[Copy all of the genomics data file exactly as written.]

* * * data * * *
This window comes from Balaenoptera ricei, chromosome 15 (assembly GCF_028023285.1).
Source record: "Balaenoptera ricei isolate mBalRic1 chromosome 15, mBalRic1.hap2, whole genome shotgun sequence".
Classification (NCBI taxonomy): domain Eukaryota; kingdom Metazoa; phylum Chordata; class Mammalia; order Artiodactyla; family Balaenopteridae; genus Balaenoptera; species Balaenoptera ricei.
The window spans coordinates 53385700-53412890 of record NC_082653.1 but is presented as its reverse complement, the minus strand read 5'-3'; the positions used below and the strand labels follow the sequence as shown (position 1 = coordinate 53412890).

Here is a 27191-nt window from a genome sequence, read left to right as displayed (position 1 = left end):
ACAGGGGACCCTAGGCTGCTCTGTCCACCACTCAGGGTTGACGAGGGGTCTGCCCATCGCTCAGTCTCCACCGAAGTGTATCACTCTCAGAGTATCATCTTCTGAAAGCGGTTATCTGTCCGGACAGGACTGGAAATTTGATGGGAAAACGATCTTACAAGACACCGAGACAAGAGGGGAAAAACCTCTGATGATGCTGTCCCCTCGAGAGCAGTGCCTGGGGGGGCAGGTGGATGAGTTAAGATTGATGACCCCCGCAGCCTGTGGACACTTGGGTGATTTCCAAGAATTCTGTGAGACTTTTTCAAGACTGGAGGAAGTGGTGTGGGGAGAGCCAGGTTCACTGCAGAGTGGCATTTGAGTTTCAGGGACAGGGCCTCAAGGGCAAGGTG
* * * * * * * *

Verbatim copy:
This window comes from Balaenoptera ricei, chromosome 15 (assembly GCF_028023285.1).
Source record: "Balaenoptera ricei isolate mBalRic1 chromosome 15, mBalRic1.hap2, whole genome shotgun sequence".
Classification (NCBI taxonomy): domain Eukaryota; kingdom Metazoa; phylum Chordata; class Mammalia; order Artiodactyla; family Balaenopteridae; genus Balaenoptera; species Balaenoptera ricei.
The window spans coordinates 53385700-53412890 of record NC_082653.1 but is presented as its reverse complement, the minus strand read 5'-3'; the positions used below and the strand labels follow the sequence as shown (position 1 = coordinate 53412890).

Here is a 27191-nt window from a genome sequence, read left to right as displayed (position 1 = left end):
ACAGGGGACCCTAGGCTGCTCTGTCCACCACTCAGGGTTGACGAGGGGTCTGCCCATCGCTCAGTCTCCACCGAAGTGTATCACTCTCAGAGTATCATCTTCTGAAAGCGGTTATCTGTCCGGACAGGACTGGAAATTTGATGGGAAAACGATCTTACAAGACACCGAGACAAGAGGGGAAAAACCTCTGATGATGCTGTCCCCTCGAGAGCAGTGCCTGGGGGGGCAGGTGGATGAGTTAAGATTGATGACCCCCGCAGCCTGTGGACACTTGGGTGATTTCCAAGAATTCTGTGAGACTTTTTCAAGACTGGAGGAAGTGGTGTGGGGAGAGCCAGGTTCACTGCAGAGTGGCATTTGAGTTTCAGGGACAGGGCCTCAAGGGCAAGGTG